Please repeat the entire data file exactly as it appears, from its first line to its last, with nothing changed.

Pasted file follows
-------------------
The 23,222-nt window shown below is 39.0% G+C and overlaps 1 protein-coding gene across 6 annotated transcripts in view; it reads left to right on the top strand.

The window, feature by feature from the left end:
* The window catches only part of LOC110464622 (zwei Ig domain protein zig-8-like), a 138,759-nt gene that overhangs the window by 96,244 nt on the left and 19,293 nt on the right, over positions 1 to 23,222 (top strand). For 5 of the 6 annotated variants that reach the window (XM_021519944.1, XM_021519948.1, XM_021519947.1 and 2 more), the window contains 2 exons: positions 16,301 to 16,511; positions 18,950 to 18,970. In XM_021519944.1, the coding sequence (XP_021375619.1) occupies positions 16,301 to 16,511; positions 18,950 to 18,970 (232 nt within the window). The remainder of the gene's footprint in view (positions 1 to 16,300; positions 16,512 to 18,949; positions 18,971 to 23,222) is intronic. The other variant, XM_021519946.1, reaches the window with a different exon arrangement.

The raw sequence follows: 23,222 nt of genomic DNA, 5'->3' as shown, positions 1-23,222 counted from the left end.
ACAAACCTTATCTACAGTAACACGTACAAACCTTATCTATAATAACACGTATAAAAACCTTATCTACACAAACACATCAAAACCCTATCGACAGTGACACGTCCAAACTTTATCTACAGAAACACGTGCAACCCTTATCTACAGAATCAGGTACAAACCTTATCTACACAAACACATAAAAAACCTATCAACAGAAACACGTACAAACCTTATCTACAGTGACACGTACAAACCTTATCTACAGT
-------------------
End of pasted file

The 23,222-nt window shown below is 39.0% G+C and overlaps 1 protein-coding gene across 6 annotated transcripts in view; it reads left to right on the top strand.

The window, feature by feature from the left end:
* The window catches only part of LOC110464622 (zwei Ig domain protein zig-8-like), a 138,759-nt gene that overhangs the window by 96,244 nt on the left and 19,293 nt on the right, over positions 1 to 23,222 (top strand). For 5 of the 6 annotated variants that reach the window (XM_021519944.1, XM_021519948.1, XM_021519947.1 and 2 more), the window contains 2 exons: positions 16,301 to 16,511; positions 18,950 to 18,970. In XM_021519944.1, the coding sequence (XP_021375619.1) occupies positions 16,301 to 16,511; positions 18,950 to 18,970 (232 nt within the window). The remainder of the gene's footprint in view (positions 1 to 16,300; positions 16,512 to 18,949; positions 18,971 to 23,222) is intronic. The other variant, XM_021519946.1, reaches the window with a different exon arrangement.

The raw sequence follows: 23,222 nt of genomic DNA, 5'->3' as shown, positions 1-23,222 counted from the left end.
ACAAACCTTATCTACAGTAACACGTACAAACCTTATCTATAATAACACGTATAAAAACCTTATCTACACAAACACATCAAAACCCTATCGACAGTGACACGTCCAAACTTTATCTACAGAAACACGTGCAACCCTTATCTACAGAATCAGGTACAAACCTTATCTACACAAACACATAAAAAACCTATCAACAGAAACACGTACAAACCTTATCTACAGTGACACGTACAAACCTTATCTACAGT